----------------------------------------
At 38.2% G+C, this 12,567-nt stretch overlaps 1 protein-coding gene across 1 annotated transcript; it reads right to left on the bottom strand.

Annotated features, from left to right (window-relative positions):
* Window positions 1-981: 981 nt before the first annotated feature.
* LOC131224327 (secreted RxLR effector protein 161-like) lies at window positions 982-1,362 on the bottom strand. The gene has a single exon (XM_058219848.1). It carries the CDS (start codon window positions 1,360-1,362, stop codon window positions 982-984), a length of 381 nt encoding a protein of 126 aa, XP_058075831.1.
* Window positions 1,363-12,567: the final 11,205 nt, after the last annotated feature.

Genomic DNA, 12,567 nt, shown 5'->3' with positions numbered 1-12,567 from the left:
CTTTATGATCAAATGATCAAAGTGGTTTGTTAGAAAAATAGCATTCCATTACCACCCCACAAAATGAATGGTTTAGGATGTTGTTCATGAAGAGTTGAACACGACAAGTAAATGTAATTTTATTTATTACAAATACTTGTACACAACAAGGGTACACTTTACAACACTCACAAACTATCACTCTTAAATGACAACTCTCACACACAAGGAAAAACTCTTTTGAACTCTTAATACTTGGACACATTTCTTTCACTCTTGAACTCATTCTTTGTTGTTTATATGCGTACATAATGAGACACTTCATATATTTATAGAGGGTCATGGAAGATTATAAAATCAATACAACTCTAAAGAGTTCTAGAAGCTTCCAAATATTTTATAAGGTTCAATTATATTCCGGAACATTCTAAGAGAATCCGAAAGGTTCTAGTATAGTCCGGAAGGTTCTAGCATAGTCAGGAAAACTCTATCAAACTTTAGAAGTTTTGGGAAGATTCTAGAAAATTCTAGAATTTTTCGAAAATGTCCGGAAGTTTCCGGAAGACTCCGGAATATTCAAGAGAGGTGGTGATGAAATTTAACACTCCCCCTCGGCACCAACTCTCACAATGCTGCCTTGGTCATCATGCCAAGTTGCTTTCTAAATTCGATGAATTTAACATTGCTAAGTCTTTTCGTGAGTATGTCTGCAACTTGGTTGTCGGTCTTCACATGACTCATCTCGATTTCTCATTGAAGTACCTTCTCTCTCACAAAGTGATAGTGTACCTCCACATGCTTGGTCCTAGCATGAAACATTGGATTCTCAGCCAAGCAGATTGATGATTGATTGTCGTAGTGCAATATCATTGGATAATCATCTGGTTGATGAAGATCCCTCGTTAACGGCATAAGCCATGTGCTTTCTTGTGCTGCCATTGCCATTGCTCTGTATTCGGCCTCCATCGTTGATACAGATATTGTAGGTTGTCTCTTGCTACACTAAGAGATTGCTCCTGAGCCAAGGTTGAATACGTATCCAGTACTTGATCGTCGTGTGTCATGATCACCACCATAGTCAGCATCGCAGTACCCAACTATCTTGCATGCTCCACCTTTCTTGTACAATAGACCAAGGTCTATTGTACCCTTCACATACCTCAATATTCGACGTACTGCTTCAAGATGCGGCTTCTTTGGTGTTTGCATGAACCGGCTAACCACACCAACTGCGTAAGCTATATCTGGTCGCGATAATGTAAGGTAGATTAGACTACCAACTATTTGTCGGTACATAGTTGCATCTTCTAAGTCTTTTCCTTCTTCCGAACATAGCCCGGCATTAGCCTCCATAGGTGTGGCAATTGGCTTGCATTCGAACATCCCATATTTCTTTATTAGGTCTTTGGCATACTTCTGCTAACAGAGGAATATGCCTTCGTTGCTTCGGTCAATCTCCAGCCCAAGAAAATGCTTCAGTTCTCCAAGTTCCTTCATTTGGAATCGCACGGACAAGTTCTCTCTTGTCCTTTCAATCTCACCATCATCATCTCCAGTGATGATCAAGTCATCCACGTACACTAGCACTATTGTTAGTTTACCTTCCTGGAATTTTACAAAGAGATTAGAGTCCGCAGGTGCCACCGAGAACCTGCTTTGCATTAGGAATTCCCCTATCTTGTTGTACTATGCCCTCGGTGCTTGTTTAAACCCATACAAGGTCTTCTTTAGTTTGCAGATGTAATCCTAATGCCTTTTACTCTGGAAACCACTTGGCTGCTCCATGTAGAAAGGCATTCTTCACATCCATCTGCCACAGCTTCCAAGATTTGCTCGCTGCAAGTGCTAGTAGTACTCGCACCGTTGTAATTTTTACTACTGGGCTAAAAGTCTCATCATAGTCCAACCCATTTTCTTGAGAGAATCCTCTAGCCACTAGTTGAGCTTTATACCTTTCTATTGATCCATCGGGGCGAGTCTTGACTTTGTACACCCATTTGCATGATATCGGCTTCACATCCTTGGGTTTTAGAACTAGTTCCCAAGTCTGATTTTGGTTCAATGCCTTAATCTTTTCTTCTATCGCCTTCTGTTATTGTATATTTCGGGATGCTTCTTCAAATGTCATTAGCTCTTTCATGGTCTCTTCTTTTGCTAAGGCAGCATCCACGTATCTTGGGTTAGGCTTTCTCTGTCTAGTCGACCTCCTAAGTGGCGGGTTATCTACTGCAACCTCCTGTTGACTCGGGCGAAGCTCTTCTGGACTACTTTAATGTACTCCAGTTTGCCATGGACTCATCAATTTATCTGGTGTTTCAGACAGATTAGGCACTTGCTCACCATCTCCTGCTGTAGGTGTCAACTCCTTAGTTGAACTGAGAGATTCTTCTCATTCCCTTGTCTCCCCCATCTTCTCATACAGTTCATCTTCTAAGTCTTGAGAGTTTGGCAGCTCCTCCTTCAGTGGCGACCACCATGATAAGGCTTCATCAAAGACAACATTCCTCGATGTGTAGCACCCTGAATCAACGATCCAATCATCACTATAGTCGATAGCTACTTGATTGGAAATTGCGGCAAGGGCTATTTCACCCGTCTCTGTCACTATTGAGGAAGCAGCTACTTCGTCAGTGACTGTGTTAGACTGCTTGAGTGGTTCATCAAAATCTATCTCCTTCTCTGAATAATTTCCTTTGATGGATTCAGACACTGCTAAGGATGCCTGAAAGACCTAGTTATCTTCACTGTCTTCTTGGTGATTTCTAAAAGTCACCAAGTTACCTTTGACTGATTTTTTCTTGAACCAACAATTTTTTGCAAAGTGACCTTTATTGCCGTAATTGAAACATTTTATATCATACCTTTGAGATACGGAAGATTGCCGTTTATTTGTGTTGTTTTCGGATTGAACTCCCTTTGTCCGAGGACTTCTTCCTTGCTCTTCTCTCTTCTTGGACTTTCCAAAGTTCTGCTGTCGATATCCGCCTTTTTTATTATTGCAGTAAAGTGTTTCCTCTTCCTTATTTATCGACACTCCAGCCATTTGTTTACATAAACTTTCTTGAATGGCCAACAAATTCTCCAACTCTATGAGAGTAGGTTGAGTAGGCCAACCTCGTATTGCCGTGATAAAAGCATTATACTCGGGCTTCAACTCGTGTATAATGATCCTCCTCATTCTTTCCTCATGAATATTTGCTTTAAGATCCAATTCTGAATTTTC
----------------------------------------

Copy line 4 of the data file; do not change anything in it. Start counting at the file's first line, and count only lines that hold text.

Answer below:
* LOC131224327 (secreted RxLR effector protein 161-like) lies at window positions 982-1,362 on the bottom strand. The gene has a single exon (XM_058219848.1). It carries the CDS (start codon window positions 1,360-1,362, stop codon window positions 982-984), a length of 381 nt encoding a protein of 126 aa, XP_058075831.1.